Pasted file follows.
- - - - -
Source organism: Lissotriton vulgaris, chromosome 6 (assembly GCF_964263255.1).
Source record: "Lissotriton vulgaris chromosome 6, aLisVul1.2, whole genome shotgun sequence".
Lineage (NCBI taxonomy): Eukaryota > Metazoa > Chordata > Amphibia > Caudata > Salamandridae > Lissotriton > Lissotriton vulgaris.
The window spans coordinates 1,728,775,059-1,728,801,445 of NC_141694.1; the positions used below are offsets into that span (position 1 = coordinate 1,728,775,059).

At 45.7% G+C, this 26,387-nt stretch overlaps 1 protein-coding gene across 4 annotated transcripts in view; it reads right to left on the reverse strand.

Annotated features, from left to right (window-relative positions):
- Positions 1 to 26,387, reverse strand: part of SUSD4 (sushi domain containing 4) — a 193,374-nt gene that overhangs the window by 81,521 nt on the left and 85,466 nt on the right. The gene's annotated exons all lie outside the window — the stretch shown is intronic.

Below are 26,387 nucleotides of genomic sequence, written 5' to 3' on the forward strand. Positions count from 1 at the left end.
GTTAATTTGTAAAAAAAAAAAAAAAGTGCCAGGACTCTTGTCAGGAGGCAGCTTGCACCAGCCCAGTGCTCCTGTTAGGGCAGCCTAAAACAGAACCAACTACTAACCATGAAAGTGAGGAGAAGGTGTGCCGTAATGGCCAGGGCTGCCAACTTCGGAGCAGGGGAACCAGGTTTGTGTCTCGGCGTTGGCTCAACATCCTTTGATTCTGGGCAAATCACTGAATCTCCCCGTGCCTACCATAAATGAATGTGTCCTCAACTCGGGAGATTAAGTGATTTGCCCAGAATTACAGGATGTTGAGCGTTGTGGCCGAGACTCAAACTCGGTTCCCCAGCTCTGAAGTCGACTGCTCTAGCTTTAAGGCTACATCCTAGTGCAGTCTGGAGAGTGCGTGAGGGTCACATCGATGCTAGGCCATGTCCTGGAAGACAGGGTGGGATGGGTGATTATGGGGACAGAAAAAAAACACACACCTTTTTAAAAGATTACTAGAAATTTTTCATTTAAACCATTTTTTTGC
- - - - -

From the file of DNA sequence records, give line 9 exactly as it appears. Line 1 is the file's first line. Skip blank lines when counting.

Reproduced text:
GTTAATTTGTAAAAAAAAAAAAAAAGTGCCAGGACTCTTGTCAGGAGGCAGCTTGCACCAGCCCAGTGCTCCTGTTAGGGCAGCCTAAAACAGAACCAACTACTAACCATGAAAGTGAGGAGAAGGTGTGCCGTAATGGCCAGGGCTGCCAACTTCGGAGCAGGGGAACCAGGTTTGTGTCTCGGCGTTGGCTCAACATCCTTTGATTCTGGGCAAATCACTGAATCTCCCCGTGCCTACCATAAATGAATGTGTCCTCAACTCGGGAGATTAAGTGATTTGCCCAGAATTACAGGATGTTGAGCGTTGTGGCCGAGACTCAAACTCGGTTCCCCAGCTCTGAAGTCGACTGCTCTAGCTTTAAGGCTACATCCTAGTGCAGTCTGGAGAGTGCGTGAGGGTCACATCGATGCTAGGCCATGTCCTGGAAGACAGGGTGGGATGGGTGATTATGGGGACAGAAAAAAAACACACACCTTTTTAAAAGATTACTAGAAATTTTTCATTTAAACCATTTTTTTGC